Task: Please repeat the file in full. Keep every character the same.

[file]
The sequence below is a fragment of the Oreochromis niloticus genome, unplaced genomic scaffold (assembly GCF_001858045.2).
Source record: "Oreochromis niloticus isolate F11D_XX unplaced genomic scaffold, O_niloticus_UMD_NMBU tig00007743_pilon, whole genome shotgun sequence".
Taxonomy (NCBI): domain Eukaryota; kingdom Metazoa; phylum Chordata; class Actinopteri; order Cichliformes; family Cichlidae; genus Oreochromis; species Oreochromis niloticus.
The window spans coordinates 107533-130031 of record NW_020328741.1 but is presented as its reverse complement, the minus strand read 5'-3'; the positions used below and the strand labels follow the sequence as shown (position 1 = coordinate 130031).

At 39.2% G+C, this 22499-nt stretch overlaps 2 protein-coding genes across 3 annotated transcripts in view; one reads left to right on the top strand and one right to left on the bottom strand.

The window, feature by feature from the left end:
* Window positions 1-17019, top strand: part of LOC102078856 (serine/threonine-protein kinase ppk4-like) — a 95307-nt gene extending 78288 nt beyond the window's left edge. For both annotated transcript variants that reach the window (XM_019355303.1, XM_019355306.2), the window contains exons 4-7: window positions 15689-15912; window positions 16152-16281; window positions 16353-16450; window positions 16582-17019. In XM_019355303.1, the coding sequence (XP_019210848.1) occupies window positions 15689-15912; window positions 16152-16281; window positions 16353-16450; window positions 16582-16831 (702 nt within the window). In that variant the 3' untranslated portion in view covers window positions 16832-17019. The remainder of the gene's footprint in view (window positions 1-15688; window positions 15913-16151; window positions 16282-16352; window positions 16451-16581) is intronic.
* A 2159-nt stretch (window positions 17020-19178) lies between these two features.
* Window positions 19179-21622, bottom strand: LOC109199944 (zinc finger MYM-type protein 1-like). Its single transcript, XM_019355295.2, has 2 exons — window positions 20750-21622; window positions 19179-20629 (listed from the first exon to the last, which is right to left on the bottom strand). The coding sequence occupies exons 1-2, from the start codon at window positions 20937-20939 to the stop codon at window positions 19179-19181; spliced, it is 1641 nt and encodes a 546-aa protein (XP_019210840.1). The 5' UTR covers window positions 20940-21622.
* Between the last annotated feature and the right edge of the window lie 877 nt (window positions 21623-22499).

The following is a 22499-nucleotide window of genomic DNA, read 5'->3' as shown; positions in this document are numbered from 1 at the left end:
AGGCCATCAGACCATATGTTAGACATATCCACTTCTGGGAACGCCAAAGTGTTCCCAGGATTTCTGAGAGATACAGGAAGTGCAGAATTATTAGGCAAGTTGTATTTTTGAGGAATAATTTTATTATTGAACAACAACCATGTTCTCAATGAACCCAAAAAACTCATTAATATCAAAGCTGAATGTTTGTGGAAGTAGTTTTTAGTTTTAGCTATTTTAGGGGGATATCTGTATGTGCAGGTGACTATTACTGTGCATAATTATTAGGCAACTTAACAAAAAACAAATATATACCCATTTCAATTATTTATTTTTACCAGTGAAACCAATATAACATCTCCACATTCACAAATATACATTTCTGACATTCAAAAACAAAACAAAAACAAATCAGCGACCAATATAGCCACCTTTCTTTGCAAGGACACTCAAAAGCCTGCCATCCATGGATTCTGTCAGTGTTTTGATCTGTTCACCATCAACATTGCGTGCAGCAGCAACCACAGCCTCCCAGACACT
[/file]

The sequence below is a fragment of the Oreochromis niloticus genome, unplaced genomic scaffold (assembly GCF_001858045.2).
Source record: "Oreochromis niloticus isolate F11D_XX unplaced genomic scaffold, O_niloticus_UMD_NMBU tig00007743_pilon, whole genome shotgun sequence".
Taxonomy (NCBI): domain Eukaryota; kingdom Metazoa; phylum Chordata; class Actinopteri; order Cichliformes; family Cichlidae; genus Oreochromis; species Oreochromis niloticus.
The window spans coordinates 107533-130031 of record NW_020328741.1 but is presented as its reverse complement, the minus strand read 5'-3'; the positions used below and the strand labels follow the sequence as shown (position 1 = coordinate 130031).

At 39.2% G+C, this 22499-nt stretch overlaps 2 protein-coding genes across 3 annotated transcripts in view; one reads left to right on the top strand and one right to left on the bottom strand.

The window, feature by feature from the left end:
* Window positions 1-17019, top strand: part of LOC102078856 (serine/threonine-protein kinase ppk4-like) — a 95307-nt gene extending 78288 nt beyond the window's left edge. For both annotated transcript variants that reach the window (XM_019355303.1, XM_019355306.2), the window contains exons 4-7: window positions 15689-15912; window positions 16152-16281; window positions 16353-16450; window positions 16582-17019. In XM_019355303.1, the coding sequence (XP_019210848.1) occupies window positions 15689-15912; window positions 16152-16281; window positions 16353-16450; window positions 16582-16831 (702 nt within the window). In that variant the 3' untranslated portion in view covers window positions 16832-17019. The remainder of the gene's footprint in view (window positions 1-15688; window positions 15913-16151; window positions 16282-16352; window positions 16451-16581) is intronic.
* A 2159-nt stretch (window positions 17020-19178) lies between these two features.
* Window positions 19179-21622, bottom strand: LOC109199944 (zinc finger MYM-type protein 1-like). Its single transcript, XM_019355295.2, has 2 exons — window positions 20750-21622; window positions 19179-20629 (listed from the first exon to the last, which is right to left on the bottom strand). The coding sequence occupies exons 1-2, from the start codon at window positions 20937-20939 to the stop codon at window positions 19179-19181; spliced, it is 1641 nt and encodes a 546-aa protein (XP_019210840.1). The 5' UTR covers window positions 20940-21622.
* Between the last annotated feature and the right edge of the window lie 877 nt (window positions 21623-22499).

The following is a 22499-nucleotide window of genomic DNA, read 5'->3' as shown; positions in this document are numbered from 1 at the left end:
AGGCCATCAGACCATATGTTAGACATATCCACTTCTGGGAACGCCAAAGTGTTCCCAGGATTTCTGAGAGATACAGGAAGTGCAGAATTATTAGGCAAGTTGTATTTTTGAGGAATAATTTTATTATTGAACAACAACCATGTTCTCAATGAACCCAAAAAACTCATTAATATCAAAGCTGAATGTTTGTGGAAGTAGTTTTTAGTTTTAGCTATTTTAGGGGGATATCTGTATGTGCAGGTGACTATTACTGTGCATAATTATTAGGCAACTTAACAAAAAACAAATATATACCCATTTCAATTATTTATTTTTACCAGTGAAACCAATATAACATCTCCACATTCACAAATATACATTTCTGACATTCAAAAACAAAACAAAAACAAATCAGCGACCAATATAGCCACCTTTCTTTGCAAGGACACTCAAAAGCCTGCCATCCATGGATTCTGTCAGTGTTTTGATCTGTTCACCATCAACATTGCGTGCAGCAGCAACCACAGCCTCCCAGACACT